Twice a year the Danish museum community comes together for a two-day meeting at the Fuglsø Conference Center, strategically placed between Copenhagen and Aarhus. The 2007 autumn meeting last Wednesday through Friday gathered 500+ participants, and quite a few of them attended the Thursday morning session on “Science, medicine and technology as culture”, organised by Karin Tybjerg (formerly HPS, Cambridge, now Head of the Dept of Astronomy at Kroppedal Museum outside Copenhagen).
I had expected an audience of twenty or so, but to my surprise there were at least 75 people in the room
when I opened the session with a short talk about “The global technoscientific culture as a challenge for museums”. And they stayed throughout the whole three-hour session. After me Karin Tybjerg raised the question about “How to put science in a museum?”
and then Mette Kia Krabbe Meyer (formerly The Steno Museum in Aarhus)
presented her and Morten Skydsgaard’s new exhibition “Ægløsninger” (on reproductive technologies) under the title “Saved by Curious George”.
Curator Louise Skyggeberg from Danish Technical Museum
spoke about the problem of making exhibitions that can be seen by widely different groups of visitors (from children to engineers), and finally Chris Chilvers from the Danish Technical University
gave us a very convincing case about how historians of 19th century British technology have neglected taking material evidence into account — with dire historiographical consequences.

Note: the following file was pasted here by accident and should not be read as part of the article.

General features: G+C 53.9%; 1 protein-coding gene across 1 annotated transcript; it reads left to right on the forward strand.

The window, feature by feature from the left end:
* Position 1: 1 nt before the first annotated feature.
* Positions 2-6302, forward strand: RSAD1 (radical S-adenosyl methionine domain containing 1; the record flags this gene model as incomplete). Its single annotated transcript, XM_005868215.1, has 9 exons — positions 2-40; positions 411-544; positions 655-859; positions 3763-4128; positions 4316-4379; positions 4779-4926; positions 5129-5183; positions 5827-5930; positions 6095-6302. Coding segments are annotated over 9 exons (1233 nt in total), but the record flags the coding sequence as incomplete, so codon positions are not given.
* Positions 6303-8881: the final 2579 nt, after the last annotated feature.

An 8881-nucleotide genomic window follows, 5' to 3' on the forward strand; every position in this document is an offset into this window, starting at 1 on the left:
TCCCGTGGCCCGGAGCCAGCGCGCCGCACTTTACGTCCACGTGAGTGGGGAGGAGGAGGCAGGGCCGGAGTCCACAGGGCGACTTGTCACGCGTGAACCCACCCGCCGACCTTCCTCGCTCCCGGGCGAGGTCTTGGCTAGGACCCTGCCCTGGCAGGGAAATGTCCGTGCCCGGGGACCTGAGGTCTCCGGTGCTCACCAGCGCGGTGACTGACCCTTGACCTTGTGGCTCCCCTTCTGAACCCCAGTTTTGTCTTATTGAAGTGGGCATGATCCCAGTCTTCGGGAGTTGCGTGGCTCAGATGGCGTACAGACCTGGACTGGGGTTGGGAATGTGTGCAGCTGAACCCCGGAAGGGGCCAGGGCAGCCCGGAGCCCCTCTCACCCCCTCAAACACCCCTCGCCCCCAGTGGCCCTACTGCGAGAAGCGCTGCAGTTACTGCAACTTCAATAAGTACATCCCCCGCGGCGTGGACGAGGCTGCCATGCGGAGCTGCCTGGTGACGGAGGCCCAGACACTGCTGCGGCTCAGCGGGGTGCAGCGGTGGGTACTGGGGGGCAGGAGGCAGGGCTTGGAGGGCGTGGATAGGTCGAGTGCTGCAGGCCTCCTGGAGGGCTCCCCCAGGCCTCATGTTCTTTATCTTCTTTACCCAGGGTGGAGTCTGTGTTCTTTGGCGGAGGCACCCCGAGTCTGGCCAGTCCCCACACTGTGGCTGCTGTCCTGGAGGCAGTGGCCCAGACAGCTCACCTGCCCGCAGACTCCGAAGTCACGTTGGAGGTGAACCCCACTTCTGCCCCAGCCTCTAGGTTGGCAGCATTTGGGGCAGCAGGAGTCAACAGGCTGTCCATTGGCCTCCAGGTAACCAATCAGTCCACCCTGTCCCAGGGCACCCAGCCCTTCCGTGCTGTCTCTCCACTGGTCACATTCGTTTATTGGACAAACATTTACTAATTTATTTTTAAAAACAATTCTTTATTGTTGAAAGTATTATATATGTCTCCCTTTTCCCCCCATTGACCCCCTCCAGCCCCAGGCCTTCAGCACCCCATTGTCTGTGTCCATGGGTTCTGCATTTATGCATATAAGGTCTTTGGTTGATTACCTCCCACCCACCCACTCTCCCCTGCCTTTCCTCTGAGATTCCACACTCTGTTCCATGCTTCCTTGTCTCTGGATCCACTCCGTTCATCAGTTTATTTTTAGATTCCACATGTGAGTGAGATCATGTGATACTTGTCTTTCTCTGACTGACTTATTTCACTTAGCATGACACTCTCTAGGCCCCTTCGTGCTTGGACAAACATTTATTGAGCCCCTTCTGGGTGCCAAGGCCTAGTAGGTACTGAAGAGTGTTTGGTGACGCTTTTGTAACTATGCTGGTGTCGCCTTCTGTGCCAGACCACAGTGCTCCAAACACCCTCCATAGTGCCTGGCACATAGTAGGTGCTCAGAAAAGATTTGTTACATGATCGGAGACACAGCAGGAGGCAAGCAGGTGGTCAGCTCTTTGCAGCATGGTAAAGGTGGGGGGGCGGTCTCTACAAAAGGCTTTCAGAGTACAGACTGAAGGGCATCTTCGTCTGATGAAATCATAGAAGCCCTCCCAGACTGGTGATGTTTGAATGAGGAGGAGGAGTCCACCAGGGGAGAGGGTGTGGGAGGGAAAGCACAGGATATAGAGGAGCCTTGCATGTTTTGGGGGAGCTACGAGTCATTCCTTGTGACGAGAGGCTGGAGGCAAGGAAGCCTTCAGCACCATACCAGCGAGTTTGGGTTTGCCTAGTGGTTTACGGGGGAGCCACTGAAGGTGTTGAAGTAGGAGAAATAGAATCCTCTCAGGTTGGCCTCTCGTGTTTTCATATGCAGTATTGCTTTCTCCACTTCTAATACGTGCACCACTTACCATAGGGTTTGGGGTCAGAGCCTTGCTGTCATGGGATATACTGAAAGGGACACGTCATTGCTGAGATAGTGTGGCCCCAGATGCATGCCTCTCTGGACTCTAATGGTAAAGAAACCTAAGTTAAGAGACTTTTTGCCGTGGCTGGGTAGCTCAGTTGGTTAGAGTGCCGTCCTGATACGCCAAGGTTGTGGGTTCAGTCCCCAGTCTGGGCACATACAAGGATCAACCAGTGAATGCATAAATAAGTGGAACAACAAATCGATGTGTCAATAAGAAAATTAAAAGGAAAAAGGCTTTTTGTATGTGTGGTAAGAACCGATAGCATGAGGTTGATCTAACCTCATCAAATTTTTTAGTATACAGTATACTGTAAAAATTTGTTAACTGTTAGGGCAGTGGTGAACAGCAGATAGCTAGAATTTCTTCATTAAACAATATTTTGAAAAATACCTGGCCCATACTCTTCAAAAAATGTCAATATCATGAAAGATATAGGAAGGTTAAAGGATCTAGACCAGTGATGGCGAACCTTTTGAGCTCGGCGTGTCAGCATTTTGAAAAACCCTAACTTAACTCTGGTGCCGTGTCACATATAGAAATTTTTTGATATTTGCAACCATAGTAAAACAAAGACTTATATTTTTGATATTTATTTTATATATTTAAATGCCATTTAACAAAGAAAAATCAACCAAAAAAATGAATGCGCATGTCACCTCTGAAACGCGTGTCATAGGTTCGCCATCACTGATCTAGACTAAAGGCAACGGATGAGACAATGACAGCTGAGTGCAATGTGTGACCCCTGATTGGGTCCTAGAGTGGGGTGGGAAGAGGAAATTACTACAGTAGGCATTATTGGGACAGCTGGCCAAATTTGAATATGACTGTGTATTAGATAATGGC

The main idea of the session was to make sci-tech-med more visible in the larger Danish museum arena. The attendance and the many excellent questions raised indicate that, by and large, we achieved our aim. I think many in the audience went to lunch afterwards with an impression that not all STM museum people are necessarily pure science and tech geeks, and that we do have some rudimentary grasp of what ‘culture’ is.
On the other hand, some members of the audience apparently felt that our combined interest in peculiar things like mid-19th century resistance coils, early airplanes, astronomical observations, egg implantation procedures, and gene chips, was somewhat suspect. It probably takes more than one Fuglsø meeting to convince the 500+ Danish museum community that science, technology and medicine is an integral part of both Danish and global culture.
(Karin Tybjerg taking questions from the audience while Mette Kia Krabbe Meyer prepares her slide show)